How does mining affect biodiversity?
The answer to this is a little complex and scientists still have much to learn about how mining affects biodiversity.
The answer to this is a little complex and scientists still have much to learn about how mining affects biodiversity. When the mine is in use, whatever lived where that mine will obviously have been destroyed or will have relocated. Thus, local biodiversity will decrease while the mine is active.
The overall biodiversity of the larger area may or may not change. This will depend on the type of mining, the chemicals used, the size of the mine, and the environmental practices of whoever is doing the mining.
Chemicals may be released into aquatic environments, and those chemicals may significantly alter the pH of the water, they may poison certain species, and those chemicals may bioaccumulate. Water can potentially transfer any chemicals used in mining a great distance from the mine itself. Some of these chemicals may remain in the ecosystem long after the mine has closed.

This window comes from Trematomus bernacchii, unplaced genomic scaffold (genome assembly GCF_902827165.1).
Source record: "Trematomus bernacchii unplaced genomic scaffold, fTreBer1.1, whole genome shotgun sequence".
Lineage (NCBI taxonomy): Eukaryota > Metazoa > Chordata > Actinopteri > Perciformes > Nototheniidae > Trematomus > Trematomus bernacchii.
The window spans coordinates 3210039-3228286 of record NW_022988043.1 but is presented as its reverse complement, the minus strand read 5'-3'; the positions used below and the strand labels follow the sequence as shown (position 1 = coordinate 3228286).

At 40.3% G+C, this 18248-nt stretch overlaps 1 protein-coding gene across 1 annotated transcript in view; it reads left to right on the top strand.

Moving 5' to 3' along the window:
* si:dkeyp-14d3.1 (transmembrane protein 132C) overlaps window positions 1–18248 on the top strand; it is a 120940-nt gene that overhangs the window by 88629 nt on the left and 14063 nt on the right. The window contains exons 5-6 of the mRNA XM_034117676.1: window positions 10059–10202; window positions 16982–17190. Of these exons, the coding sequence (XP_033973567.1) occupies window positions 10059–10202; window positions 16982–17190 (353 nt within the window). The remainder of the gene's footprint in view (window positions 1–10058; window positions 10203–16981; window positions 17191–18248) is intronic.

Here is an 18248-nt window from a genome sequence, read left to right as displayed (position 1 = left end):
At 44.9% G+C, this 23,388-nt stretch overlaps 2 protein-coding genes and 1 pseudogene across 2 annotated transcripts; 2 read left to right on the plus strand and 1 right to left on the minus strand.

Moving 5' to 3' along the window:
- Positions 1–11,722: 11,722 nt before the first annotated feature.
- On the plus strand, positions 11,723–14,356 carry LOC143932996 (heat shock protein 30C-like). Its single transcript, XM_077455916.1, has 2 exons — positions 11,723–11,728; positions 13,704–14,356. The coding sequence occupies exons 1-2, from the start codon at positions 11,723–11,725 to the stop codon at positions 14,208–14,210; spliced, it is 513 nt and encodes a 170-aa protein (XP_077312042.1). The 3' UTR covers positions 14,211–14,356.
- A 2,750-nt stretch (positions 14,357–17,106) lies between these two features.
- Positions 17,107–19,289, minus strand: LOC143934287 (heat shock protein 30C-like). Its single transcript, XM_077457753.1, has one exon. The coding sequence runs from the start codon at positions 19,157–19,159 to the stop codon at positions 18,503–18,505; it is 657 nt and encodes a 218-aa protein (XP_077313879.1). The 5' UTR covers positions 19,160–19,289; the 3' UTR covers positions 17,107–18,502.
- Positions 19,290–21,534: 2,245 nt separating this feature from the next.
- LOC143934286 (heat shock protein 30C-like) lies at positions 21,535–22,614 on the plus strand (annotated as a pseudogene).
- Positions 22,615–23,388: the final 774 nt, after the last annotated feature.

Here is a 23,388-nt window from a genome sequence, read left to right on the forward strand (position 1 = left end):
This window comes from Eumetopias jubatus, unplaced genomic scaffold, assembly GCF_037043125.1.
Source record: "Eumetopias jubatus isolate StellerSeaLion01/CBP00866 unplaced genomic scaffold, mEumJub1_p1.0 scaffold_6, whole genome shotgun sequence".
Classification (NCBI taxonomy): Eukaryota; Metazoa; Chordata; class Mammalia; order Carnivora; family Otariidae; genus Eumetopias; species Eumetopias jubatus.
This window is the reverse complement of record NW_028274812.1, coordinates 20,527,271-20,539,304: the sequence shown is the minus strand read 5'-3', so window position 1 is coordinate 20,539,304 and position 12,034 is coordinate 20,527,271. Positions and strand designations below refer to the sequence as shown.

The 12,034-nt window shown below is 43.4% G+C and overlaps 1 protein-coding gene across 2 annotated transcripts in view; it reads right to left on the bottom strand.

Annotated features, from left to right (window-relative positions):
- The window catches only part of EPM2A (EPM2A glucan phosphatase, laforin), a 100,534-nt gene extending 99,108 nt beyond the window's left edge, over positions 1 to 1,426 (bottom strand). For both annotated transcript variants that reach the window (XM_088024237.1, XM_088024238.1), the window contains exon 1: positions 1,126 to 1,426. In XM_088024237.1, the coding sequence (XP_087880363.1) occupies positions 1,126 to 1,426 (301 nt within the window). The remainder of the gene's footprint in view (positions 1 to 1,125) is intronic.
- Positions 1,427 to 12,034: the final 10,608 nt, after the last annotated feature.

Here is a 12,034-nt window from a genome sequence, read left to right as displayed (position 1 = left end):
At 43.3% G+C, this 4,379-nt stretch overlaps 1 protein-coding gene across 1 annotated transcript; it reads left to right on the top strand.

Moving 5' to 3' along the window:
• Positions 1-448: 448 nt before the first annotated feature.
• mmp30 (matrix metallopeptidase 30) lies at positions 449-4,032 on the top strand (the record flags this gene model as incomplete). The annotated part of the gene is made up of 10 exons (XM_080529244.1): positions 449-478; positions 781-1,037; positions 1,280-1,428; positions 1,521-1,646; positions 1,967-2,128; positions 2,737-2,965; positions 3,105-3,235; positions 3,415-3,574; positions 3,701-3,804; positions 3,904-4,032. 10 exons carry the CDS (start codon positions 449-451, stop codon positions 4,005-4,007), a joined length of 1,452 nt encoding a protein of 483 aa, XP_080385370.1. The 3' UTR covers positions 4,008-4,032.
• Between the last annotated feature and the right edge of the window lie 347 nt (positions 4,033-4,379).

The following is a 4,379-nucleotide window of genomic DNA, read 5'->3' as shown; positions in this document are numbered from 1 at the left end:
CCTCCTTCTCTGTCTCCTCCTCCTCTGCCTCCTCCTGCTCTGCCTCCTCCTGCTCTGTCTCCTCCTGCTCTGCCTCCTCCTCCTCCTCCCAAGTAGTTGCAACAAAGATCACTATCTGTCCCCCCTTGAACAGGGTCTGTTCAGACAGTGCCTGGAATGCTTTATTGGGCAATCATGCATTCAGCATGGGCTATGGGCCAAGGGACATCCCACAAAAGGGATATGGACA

These same chemicals are going to affect the surrounding soils. Changes in the soil may lead to changes in the surrounding flora and the local extinction of some plant species.
Soil impacted by chemicals used for mining:
Of course, animals in the surrounding area will be affected by the deforestation, they may also be negatively affected if a plant species once relied upon can no longer grow in the soil, or if they are poisoned through the bioaccumulation of a chemical in the food chain.
Bioaccumulation of mercury:
In some cases, biodiversity of flora actually increases after mining. This is likely because new ecological niches may be available. However, the flora composition post-mine is not the same as before the mine.
However, mines often cover relatively small amounts of space. Because they occupy such small areas, compared to other types of land use, mining is thought to have a relatively low impact on biodiversity.